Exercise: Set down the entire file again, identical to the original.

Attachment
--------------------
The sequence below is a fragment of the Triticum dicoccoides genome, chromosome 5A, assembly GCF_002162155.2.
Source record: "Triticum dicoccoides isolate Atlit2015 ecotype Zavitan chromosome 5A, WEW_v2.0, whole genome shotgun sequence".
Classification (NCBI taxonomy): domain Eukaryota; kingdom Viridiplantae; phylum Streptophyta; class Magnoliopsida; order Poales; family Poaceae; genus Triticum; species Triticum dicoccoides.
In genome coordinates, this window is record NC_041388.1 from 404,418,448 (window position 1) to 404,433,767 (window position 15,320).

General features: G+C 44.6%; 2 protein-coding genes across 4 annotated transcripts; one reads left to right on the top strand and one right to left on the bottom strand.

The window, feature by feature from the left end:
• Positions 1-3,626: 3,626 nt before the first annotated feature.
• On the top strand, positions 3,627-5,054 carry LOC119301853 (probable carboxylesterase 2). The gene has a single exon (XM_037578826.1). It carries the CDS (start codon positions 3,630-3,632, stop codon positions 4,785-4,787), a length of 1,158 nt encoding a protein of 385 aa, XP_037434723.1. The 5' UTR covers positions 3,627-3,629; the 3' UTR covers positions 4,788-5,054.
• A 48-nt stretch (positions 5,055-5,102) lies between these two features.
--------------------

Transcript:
The sequence below is a fragment of the Triticum dicoccoides genome, chromosome 5A, assembly GCF_002162155.2.
Source record: "Triticum dicoccoides isolate Atlit2015 ecotype Zavitan chromosome 5A, WEW_v2.0, whole genome shotgun sequence".
Classification (NCBI taxonomy): domain Eukaryota; kingdom Viridiplantae; phylum Streptophyta; class Magnoliopsida; order Poales; family Poaceae; genus Triticum; species Triticum dicoccoides.
In genome coordinates, this window is record NC_041388.1 from 404,418,448 (window position 1) to 404,433,767 (window position 15,320).

General features: G+C 44.6%; 2 protein-coding genes across 4 annotated transcripts; one reads left to right on the top strand and one right to left on the bottom strand.

The window, feature by feature from the left end:
• Positions 1-3,626: 3,626 nt before the first annotated feature.
• On the top strand, positions 3,627-5,054 carry LOC119301853 (probable carboxylesterase 2). The gene has a single exon (XM_037578826.1). It carries the CDS (start codon positions 3,630-3,632, stop codon positions 4,785-4,787), a length of 1,158 nt encoding a protein of 385 aa, XP_037434723.1. The 5' UTR covers positions 3,627-3,629; the 3' UTR covers positions 4,788-5,054.
• A 48-nt stretch (positions 5,055-5,102) lies between these two features.